Sam Wagner, who has worked at Chase Dining Hall for a year and a half, was recently surprised with an honor directly from the chef — a set of knives.
But this wasn’t just any knife set. These knives were specially engraved with Wagner’s name. And to Wagner, who works in food preparation and as a pasta maker, this made him feel appreciated as a UNC employee.
Wagner said he was surprised as his co-workers gathered around him. Then, chef Hunter Stegall presented him with the set of engraved knives. Surrounded by his fellow employees, Stegall gave a short speech about his pride in having Wagner as an employee at Chase and the great effort that he puts into his work. After this, everyone celebrated.
This event occurred after Wagner came to Stegall and said he wanted to work to improve his cutting skills.
“After considering Sam’s progress and his enthusiasm, I felt it was time for Sam to have his own knife set,” Stegall said.
Wagner said he was overjoyed at the honor.
“I almost wanted to cry thinking about how much the staff and the chef appreciated me,” Wagner said.
Hearing about the event later, Wagner’s mother, Elizabeth Crais, felt the same.
“I just got tears in my eyes,” Crais, a professor in the UNC School of Medicine, said. “As a parent, it just warms your heart to see somebody recognize your child.”
Wagner began working at Chase Dining Hall through a vocational rehabilitation program at OE Enterprises. According to Carolina Dining Services, the organization provides job placement and training to those who have barriers to employment, including people who have intellectual or developmental disabilities.
CDS partners individuals in the program with its culinary staff in order to receive coaching and training for certain jobs within the dining halls.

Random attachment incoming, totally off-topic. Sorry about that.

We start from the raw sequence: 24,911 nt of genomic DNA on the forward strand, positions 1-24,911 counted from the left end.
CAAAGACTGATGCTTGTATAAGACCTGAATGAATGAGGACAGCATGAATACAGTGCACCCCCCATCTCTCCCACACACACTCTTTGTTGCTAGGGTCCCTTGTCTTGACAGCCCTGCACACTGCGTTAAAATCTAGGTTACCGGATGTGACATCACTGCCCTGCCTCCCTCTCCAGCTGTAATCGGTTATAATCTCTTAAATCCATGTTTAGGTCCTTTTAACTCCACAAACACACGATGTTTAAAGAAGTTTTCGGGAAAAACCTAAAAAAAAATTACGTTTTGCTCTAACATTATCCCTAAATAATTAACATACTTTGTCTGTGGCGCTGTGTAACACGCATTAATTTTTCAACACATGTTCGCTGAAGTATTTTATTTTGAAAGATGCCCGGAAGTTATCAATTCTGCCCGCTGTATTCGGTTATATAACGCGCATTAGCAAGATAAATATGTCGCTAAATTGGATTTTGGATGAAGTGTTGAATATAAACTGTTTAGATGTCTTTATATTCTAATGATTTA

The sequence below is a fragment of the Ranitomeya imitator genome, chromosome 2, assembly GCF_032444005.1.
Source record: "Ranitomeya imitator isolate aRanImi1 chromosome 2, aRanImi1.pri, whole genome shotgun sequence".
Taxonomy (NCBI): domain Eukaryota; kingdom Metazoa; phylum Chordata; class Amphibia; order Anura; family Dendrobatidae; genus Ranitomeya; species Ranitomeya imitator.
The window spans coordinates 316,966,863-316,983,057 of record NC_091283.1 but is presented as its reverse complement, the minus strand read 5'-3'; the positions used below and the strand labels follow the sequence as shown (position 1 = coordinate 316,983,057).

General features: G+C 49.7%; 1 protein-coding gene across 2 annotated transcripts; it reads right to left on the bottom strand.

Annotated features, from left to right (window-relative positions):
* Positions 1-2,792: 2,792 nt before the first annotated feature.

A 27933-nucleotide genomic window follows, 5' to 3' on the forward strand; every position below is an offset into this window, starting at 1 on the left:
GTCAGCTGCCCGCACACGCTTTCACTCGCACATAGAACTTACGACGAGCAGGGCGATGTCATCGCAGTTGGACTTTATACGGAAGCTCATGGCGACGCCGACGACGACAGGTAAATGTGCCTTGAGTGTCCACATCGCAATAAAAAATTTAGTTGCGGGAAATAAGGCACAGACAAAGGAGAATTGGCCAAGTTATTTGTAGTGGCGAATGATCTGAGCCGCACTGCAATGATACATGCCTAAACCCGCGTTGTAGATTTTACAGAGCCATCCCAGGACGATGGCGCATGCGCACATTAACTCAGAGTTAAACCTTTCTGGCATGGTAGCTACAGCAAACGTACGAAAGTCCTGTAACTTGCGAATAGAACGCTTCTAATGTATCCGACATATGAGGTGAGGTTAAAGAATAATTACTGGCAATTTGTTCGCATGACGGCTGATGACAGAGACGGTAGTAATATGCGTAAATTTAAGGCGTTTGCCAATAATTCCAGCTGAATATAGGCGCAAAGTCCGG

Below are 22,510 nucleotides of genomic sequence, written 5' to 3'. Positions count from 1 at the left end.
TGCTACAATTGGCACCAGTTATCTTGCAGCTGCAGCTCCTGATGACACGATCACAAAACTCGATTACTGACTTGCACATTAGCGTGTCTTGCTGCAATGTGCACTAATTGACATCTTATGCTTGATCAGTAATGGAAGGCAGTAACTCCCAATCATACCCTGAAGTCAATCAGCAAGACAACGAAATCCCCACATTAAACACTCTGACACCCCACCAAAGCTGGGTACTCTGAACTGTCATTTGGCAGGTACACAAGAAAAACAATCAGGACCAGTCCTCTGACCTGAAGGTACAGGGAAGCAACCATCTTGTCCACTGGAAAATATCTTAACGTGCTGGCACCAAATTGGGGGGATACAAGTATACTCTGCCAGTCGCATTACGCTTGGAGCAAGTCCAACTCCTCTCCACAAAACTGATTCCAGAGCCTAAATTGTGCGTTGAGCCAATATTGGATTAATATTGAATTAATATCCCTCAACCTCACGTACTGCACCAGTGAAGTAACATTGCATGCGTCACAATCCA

Despite facing some difficulties when he was first employed at Chase, Sam said he was grateful for the inclusivity from his fellow employees.
“People helped me along the way by showing me how to do things and patiently teaching me how,” Wagner said.
Crais said she feels that her son’s job with Carolina Dining Services and the recent honor he received embody the University's goal of being “for all kind.”
“It’s important to think about the members in our community who have disabilities, both children and adults, and figuring out ways for them to be bigger parts of the campus,” Crais said.
Carolina Dining Services works with multiple local programs that provide job placement and training, Patti Latimer, the marketing director at CDS, said.
“We have the opportunity to support the program and its employees’ success, while we benefit from the opportunity to learn from others and to be a more diverse and inclusive workplace,” Latimer said.
Overall, Wagner said this honor filled him with pride.
“I'm proud of myself as a person with a disability and appreciate their support for my hard work and dedication, and have enjoyed working with the staff and chef at Chase,” Wagner said.
CLARIFICATION: A previous version of this article incorrectly stated the program that Carolina Dining Services hired Sam Wagner through. The story has been updated to include the correct program designation. The Daily Tar Heel apologizes for this error.
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